1y
fxtime fxtime
I am not but would I am always interested to learn...do you have any info?
1y
fxtime fxtime
Sorry Augustus my predictive text on my phone seems to be mixing the grammar above.....I don't know the Larry Connors RSI2 or his SMA filters but if you have a link or more info then post it as I always like to see other scenarios.
1y
augustus augustus
Fxtime I had an ebook which listed 15 years of quantified backtested results but cannot find it at the moment . Here is a link to stockcharts outlining the strategy. I think the fundamental difference is he replaced your Beta rule with moving averages as a filter : http://stockcharts.com/school/doku.php?id=chart_school:trading_strategies:rsi2
1y
fxtime fxtime
Thx augustus...I will have a look later today. Still plowing through a back log of emails and client requests LOL.
1y
fxtime fxtime
Augustus I have just read the article....I totally disagree with the use of sma (I will explain later on that point) however using RSI2 or RSI5 relies on the Law of Large Numbers (you can wiki search that) which is a long established theorem. Basically if you toss 100 coins you will not get 50 heads and 50 tails showing...probably 60% heads or tails which is a skew of data due to the small sample size. Toss 100,000 coins and you will probably show 53.1% are say Heads or Tails....again this is a skew of data but the data set is larger and far more accurate. It would take millions of coin tossing before you get nearer than the 53.1% value because of the chance element involved when tossing a coin....you may toss some coins faster or higher or indeed change coins size and weight. BUT you can take advantage of the skew. You know that the Law of large numbers suggest that a more normal data spread will occur which is why your L.Connors guy eschews the use of stops because the odds are......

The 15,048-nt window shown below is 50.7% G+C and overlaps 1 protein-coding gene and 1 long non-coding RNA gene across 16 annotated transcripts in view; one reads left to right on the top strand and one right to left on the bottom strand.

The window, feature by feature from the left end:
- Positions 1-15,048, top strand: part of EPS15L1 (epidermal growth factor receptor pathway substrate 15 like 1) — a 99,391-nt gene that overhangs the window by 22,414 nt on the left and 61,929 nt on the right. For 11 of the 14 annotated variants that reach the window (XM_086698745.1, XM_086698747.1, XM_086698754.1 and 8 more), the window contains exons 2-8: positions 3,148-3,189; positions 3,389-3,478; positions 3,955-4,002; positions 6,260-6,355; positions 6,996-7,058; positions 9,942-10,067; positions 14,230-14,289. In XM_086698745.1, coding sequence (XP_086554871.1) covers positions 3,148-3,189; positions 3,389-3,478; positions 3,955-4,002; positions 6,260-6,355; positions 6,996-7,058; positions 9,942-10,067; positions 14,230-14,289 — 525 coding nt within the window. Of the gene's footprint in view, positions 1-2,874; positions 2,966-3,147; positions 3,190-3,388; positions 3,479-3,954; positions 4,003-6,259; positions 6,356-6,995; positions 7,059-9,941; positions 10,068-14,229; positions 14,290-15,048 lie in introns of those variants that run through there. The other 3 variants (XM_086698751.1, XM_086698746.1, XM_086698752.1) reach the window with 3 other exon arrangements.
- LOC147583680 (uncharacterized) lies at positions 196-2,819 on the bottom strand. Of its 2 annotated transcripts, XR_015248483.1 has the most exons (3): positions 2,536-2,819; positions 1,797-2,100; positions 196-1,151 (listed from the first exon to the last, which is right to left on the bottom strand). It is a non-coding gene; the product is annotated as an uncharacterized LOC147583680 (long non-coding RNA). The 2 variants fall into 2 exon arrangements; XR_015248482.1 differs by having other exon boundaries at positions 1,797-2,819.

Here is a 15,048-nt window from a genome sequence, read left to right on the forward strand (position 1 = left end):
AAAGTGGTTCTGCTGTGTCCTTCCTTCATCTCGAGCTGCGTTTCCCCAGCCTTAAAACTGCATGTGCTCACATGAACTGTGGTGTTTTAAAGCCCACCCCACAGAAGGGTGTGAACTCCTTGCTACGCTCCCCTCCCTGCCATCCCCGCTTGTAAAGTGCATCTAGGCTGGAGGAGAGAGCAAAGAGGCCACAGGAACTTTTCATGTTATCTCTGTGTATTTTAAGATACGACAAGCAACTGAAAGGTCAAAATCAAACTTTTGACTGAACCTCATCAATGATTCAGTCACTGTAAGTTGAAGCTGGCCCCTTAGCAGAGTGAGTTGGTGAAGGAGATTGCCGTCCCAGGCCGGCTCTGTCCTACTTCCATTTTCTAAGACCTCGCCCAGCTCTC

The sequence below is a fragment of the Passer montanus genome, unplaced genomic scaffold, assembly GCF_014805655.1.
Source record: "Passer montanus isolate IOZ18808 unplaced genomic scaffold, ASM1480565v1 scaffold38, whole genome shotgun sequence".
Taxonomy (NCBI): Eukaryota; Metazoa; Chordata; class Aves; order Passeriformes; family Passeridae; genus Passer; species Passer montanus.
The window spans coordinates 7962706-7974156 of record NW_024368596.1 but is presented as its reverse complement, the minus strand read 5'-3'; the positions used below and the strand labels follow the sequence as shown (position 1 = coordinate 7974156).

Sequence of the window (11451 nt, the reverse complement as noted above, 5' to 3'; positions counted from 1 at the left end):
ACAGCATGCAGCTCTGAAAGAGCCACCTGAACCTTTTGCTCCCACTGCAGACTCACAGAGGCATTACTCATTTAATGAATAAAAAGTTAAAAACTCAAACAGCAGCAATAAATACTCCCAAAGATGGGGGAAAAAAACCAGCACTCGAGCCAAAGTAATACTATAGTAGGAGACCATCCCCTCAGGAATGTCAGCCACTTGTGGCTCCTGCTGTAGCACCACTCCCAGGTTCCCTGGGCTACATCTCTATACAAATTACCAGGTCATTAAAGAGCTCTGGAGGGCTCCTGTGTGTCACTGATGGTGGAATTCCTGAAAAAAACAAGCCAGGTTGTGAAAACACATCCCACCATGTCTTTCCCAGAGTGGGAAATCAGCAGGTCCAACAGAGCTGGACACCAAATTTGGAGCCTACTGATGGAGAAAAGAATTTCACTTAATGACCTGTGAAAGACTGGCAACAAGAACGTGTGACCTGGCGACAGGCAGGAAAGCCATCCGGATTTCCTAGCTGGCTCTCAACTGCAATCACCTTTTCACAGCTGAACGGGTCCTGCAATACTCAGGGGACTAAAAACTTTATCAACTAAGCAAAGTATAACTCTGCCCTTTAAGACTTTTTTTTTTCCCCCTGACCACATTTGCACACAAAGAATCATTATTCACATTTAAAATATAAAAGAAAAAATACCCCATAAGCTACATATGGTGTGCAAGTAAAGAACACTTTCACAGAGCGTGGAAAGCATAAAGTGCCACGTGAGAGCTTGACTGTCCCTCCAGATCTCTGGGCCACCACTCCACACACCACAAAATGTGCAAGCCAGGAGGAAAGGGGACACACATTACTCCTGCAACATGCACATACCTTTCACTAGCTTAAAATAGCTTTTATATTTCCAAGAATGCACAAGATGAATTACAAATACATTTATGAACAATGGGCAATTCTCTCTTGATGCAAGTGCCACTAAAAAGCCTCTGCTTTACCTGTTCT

1y
fxtime fxtime
.....heavilly in his favour as he can average weight his trade. I am struggling with internet issues at present due to BT maintenance programme occurring around here grrrrrrr so I am unable to post a chart for you. But I will make my next article on zero sum games and why they can be very profitable even without average weighting the worst case scenario is break even and the best is obviously a profit.
1y
augustus augustus
The downside to taking a holiday lol. I look forward to your explanation on the SMAs. By the way your USDCAD setup is working flawlessly for me too
1y
fxtime fxtime
LOL....I still don't have any charting but my bank balance is up so I assume the usdcad has been generating an income so good news for you mate :-)